The Australian Immunisation Handbook 10th Edition

1.1 Background

Page last updated: 30 August 2016

PDF printable version of 1.1 Background (PDF 83 KB)

This chapter has been amended on 22 June 2015.

For more than 200 years, since Edward Jenner first demonstrated that vaccination offered protection against smallpox, the use of vaccines has continued to reduce the burden of many infectious diseases. Vaccination has been demonstrated to be one of the most effective and cost-effective public health interventions. Worldwide, it has been estimated that immunisation programs prevent approximately 2.5 million deaths each year.1 The declaration of the global eradication of smallpox in 1980, near elimination of poliomyelitis and global reduction in other vaccine-preventable diseases, are model examples of disease control through immunisation.

Vaccination not only protects individuals, but also protects others in the community by increasing the overall level of immunity in the population and thus minimising the spread of infection. This concept is known as ‘herd immunity’. It is vital that healthcare professionals take every available opportunity to vaccinate children and adults. Australia has one of the most comprehensive publicly funded immunisation programs in the world. As a result of successful vaccination programs in Australia, many diseases, for example, tetanus, diphtheria, Haemophilus influenzae type b and poliomyelitis, do not occur now or are extremely rare in Australia.2

The purpose of The Australian Immunisation Handbook is to provide clinical guidelines for health professionals on the safest and most effective use of vaccines in their practice. These recommendations are developed by the Australian Technical Advisory Group on Immunisation (ATAGI) and were considered for approval by the National Health and Medical Research Council (NHMRC) (under section 14A of the NHMRC Act 1992).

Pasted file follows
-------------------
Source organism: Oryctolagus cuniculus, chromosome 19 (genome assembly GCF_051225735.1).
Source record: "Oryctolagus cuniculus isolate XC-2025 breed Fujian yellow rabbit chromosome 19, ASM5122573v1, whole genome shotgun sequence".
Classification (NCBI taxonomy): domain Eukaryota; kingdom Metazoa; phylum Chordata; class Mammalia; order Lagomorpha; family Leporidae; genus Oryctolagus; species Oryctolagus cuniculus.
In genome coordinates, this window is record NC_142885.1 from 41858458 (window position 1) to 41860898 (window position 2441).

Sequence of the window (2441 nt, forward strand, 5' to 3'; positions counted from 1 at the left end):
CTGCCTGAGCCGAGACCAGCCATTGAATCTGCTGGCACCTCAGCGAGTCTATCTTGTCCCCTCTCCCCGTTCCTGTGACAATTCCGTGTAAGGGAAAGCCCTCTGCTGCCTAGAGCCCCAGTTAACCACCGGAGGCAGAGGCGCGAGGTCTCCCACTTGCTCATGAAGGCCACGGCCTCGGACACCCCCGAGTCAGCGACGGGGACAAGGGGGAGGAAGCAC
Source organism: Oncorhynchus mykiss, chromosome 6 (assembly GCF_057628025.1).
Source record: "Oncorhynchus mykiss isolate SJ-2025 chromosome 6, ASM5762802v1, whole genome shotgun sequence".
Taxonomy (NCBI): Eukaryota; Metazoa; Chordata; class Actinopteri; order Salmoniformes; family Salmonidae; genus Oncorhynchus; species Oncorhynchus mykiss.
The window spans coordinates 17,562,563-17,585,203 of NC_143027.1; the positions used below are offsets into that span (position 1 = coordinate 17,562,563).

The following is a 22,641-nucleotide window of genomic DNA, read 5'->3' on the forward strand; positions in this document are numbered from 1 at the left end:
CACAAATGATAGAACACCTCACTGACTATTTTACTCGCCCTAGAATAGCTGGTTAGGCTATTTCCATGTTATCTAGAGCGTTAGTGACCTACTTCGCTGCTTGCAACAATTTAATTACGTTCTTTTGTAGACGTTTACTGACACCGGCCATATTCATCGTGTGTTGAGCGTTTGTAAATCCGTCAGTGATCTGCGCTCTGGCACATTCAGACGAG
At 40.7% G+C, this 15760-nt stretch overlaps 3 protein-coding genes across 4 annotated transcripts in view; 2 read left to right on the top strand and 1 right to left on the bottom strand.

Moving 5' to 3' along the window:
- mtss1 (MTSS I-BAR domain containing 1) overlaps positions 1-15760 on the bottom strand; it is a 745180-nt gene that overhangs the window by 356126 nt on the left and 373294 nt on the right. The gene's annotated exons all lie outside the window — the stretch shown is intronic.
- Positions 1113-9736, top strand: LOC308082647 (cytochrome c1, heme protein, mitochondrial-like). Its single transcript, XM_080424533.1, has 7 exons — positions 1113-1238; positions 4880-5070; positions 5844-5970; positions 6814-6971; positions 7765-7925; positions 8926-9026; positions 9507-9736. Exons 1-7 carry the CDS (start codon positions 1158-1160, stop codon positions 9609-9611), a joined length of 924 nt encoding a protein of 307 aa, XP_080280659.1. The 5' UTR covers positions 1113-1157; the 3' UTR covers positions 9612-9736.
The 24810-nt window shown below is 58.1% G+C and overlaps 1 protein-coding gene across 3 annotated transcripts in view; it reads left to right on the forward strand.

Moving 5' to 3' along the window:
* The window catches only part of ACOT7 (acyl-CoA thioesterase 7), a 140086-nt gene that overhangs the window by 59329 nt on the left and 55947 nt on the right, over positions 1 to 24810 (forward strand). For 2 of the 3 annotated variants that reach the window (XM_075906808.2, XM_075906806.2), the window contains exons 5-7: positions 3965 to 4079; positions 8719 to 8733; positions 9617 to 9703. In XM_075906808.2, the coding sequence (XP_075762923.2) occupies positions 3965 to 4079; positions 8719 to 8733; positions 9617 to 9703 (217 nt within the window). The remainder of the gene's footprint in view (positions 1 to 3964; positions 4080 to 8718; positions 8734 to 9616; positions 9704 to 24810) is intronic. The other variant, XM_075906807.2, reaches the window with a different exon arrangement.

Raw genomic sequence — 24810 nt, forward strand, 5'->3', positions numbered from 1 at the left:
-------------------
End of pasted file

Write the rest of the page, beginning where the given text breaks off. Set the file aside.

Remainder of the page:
The Handbook provides guidance based on the best scientific evidence available at the time of publication from published and unpublished literature. Further details regarding the Handbook revision procedures are described below in 1.2 Development of the 10th edition of the Handbook. The reference lists for all chapters are included in the electronic version of the Handbook, which is available via the Immunise Australia website.

Information is provided in the Handbook for all vaccines that are available in Australia at or near the time of publication. These include many vaccines that are funded under the National Immunisation Program (NIP). A copy of the current NIP schedule is provided with the hard copy of the Handbook. However, the NIP schedule may also be updated regularly; immunisation service providers should consult the Immunise Australia website for changes. A number of vaccines included in this Handbook are not part of the routine immunisation schedule; these vaccines may be given to, for example, persons travelling overseas, persons with a medical condition placing them at increased risk of contracting a vaccine-preventable disease, or those at occupational risk of disease.

The information contained within the hard copy of the Handbook (published in 2013) was correct as at October 2012. However, the content of the Handbook is reviewed regularly. The 10th edition of The Australian Immunisation Handbook will remain current unless amended electronically via the Immunise Australia website or until the 11th edition of the Handbook is published.

Electronic updates to the 10th edition of The Australian Immunisation Handbook will be available via the Immunise Australia website


  1. World Health Organization (WHO), UNICEF, World Bank. State of the world’s vaccines and immunization. 3rd ed. Geneva: World Health Organization, 2009. (accessed June 2012).
  2. Chiu C, Dey A, Wang H, et al. Vaccine preventable diseases in Australia, 2005 to 2007. Communicable Diseases Intelligence 2010;34 Suppl:ix-S167.